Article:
For a long time now I've wanted to write something about breastfeeding, as it's something very close to my heart (no pun intended).  Currently I am successfully nursing my seventh child.  I say "successfully" because with almost every one I have been in a position that many women find themselves in where the nursing did not start off easily and it involved work to get things going smoothly.

Let me start out by saying that breastfeeding is a natural process.  Yes it is natural.  Does that mean that it is instinctive?  ABSOLUTELY NOT!!  IT IS A LEARNED SKILL!!  For millennia women have been successfully breastfeeding not because they instinctively knew how to do it, but because they grew up in societies and cultures where women taught each other the skills of mothering much more readily.  Most people grew up in larger families where they saw younger siblings or nephews and nieces being raised, and the generations were much more likely to live close by.  Women had not yet been conned into thinking that the best way to feed their baby came from a manufacturer.  And now that is the overriding cultural assumption that we are struggling against.

With our first child I knew nothing and I didn't know how much I didn't know.  I didn't know what questions to ask, I just knew I wanted to do this because it was, hands down, the best thing for my child.  I  started out with a bad latch leading to a lot of pain, and began pumping milk and finger feeding the baby while I healed because I didn't want to get into the problem of nipple confusion with a bottle.  We finally got him successfully to the breast at around 6 weeks of age.  My second child had a better latch but we developed thrush and needed a course of gentian violet to clear that up.  That was painful as well! (The thrush, not the gentian violet.)  Our third was premature and would fall asleep at the breast as preemies are prone to do, so once again I pumped and finger fed for about the first week.  Number 4 simply refused the breast, for some unknown reason so another round of pumping ensued while I continued to offer the breast and after 3 weeks she finally latched on on one side and got better from there.  Our fifth latched fairly well, but we needed to improve the latch so that milk production was well stimulated.  Our sixth was our earliest one, coming 5 weeks before his due date, and so he spent some time in the NICU as a matter of protocol even though he was fine.  Unfortunately this led to him being given some bottles and formula at the beginning, but we got him on the breast after a few days at home.  Number seven was also a non-latcher due to being tongue tied.  This happens when the skin that connects the tongue to the bottom of the mouth is too tight and prevents the baby from getting a good latch at the breast, and also has implications later in life for oral hygiene and speech development as well as breastfeeding.  This was rectified by a very quick procedure to snip the skin.  Apparently this is effective in some cases and not in others but for us it did the trick and from there on she learned to latch and is still going strong.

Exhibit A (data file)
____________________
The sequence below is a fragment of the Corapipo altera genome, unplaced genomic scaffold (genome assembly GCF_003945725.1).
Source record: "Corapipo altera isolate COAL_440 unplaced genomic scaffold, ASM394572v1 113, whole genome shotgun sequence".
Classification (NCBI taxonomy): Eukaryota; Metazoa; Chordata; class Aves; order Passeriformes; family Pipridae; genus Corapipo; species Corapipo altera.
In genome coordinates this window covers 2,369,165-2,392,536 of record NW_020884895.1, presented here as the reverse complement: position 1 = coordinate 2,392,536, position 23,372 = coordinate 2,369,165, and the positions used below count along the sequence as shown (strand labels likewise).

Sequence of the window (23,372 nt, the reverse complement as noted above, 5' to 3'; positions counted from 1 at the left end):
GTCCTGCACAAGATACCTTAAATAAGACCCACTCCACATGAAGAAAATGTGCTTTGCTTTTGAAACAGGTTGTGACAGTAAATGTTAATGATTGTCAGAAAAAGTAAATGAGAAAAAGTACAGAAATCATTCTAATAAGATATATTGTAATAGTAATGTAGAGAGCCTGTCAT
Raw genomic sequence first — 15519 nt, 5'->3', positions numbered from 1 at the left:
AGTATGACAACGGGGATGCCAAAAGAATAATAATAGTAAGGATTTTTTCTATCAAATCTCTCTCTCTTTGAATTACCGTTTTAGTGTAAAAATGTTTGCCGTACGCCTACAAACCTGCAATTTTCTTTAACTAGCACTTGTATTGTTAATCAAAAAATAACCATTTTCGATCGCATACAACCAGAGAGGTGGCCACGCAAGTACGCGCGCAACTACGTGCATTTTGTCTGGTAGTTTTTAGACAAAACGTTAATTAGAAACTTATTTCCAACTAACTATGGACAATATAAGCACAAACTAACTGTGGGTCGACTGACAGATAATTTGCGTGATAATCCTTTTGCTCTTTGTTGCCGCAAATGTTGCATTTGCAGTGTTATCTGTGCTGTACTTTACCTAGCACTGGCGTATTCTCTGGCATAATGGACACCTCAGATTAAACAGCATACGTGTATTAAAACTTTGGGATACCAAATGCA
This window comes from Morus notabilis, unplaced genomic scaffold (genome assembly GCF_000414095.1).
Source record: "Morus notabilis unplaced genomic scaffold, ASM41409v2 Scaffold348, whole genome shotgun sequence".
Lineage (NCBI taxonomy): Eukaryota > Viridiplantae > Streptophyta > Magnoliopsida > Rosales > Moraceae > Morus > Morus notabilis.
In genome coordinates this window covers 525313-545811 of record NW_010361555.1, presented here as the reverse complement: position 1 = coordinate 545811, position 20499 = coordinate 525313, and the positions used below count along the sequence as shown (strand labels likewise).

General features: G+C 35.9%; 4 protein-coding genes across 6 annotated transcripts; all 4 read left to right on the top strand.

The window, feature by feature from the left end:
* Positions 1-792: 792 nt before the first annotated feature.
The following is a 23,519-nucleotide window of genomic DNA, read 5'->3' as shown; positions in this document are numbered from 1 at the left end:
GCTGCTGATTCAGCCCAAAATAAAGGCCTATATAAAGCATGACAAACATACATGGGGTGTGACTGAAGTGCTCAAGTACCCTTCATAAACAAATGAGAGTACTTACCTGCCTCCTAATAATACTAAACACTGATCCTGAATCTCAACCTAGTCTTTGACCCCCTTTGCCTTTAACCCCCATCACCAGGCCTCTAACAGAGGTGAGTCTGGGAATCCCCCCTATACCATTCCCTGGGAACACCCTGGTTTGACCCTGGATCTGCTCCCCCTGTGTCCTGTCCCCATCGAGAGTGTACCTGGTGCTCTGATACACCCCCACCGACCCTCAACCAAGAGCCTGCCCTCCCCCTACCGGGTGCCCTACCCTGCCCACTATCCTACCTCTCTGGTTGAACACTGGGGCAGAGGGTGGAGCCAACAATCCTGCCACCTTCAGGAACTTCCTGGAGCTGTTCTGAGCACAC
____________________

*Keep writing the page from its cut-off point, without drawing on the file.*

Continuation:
I tell you all this not to pat myself on the back for keeping going in the face of difficulty.  But hopefully you'll see that I have some credibility when I say that you can overcome many difficulties on the road to breastfeeding.  I want to let you know that you can do the same if you have the determination, good support and no medical impediments. Let me clarify that by "medical impediments" I don't mean some medical professional telling you that "you must not be producing enough milk".  Unfortunately there are many medical professionals out there who give out a lot of codswallop when it comes to breastfeeding, especially in hospital settings where nurses are trained to measure everything in immediately quantifiable results.

I won't go into the nonsense I have heard, but for millennia women have been nursing babies as their sole means of feeding them and not running out of milk.  I don't think we suddenly have a problem of producing too little milk.  We have a problem of sabotaging the breastfeeding process and not knowing how to pass on the learned skill of breastfeeding in a society where we are so disconnected from each other and children are increasingly seen as commodities to be acquired on a schedule rather than gifts to be welcomed as they come.